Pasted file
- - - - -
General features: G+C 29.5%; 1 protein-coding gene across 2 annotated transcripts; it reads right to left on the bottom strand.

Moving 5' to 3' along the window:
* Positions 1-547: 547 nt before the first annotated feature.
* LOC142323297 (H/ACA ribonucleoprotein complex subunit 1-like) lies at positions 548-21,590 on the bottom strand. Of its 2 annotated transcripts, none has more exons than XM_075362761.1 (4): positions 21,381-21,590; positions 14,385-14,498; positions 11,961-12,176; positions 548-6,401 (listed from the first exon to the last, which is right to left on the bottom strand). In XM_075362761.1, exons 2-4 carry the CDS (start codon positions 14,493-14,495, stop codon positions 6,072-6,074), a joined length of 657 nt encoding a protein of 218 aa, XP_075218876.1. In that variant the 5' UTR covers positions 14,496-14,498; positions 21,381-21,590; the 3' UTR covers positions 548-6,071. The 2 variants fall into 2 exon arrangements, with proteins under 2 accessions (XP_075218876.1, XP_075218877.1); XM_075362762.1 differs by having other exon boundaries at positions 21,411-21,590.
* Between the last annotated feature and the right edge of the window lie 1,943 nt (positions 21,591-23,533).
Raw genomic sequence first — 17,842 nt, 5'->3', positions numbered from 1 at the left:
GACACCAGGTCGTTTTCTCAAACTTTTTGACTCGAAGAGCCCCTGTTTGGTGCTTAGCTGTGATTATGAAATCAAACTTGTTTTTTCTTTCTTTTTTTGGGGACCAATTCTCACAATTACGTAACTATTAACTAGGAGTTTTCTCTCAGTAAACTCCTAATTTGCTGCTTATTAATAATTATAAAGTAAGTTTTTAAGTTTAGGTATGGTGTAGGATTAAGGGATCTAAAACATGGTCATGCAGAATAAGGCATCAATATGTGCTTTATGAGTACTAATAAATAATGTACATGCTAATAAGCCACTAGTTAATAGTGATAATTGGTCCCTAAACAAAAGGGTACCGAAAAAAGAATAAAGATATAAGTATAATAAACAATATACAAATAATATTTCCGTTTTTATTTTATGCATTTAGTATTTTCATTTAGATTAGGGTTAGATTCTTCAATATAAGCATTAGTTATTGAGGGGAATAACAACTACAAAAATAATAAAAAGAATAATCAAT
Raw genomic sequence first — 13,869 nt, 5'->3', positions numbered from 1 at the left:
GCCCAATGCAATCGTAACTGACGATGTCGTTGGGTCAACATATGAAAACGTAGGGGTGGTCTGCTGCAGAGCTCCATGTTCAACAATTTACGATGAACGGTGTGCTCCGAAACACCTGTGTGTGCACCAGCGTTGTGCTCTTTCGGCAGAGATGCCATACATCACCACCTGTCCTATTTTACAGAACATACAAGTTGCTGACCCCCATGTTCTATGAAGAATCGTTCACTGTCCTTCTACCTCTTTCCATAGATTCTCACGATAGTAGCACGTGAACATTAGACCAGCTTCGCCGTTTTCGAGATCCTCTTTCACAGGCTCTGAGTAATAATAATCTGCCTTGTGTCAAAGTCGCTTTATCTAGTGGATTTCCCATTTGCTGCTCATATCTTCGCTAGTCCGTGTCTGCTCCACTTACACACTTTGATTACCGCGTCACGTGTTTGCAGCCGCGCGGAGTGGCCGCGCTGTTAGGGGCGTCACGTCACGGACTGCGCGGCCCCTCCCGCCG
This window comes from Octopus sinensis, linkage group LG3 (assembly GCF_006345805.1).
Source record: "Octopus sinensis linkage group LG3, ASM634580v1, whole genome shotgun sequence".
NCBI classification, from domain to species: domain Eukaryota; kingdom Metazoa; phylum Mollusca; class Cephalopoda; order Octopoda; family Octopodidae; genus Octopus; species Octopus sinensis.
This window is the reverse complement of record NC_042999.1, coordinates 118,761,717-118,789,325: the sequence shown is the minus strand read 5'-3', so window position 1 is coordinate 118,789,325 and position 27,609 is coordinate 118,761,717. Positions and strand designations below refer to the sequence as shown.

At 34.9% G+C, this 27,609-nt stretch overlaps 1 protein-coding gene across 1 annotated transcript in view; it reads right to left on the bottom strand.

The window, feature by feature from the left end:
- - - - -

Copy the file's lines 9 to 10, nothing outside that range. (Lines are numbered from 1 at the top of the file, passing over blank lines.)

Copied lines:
GCCCAATGCAATCGTAACTGACGATGTCGTTGGGTCAACATATGAAAACGTAGGGGTGGTCTGCTGCAGAGCTCCATGTTCAACAATTTACGATGAACGGTGTGCTCCGAAACACCTGTGTGTGCACCAGCGTTGTGCTCTTTCGGCAGAGATGCCATACATCACCACCTGTCCTATTTTACAGAACATACAAGTTGCTGACCCCCATGTTCTATGAAGAATCGTTCACTGTCCTTCTACCTCTTTCCATAGATTCTCACGATAGTAGCACGTGAACATTAGACCAGCTTCGCCGTTTTCGAGATCCTCTTTCACAGGCTCTGAGTAATAATAATCTGCCTTGTGTCAAAGTCGCTTTATCTAGTGGATTTCCCATTTGCTGCTCATATCTTCGCTAGTCCGTGTCTGCTCCACTTACACACTTTGATTACCGCGTCACGTGTTTGCAGCCGCGCGGAGTGGCCGCGCTGTTAGGGGCGTCACGTCACGGACTGCGCGGCCCCTCCCGCCG
This window comes from Octopus sinensis, linkage group LG3 (assembly GCF_006345805.1).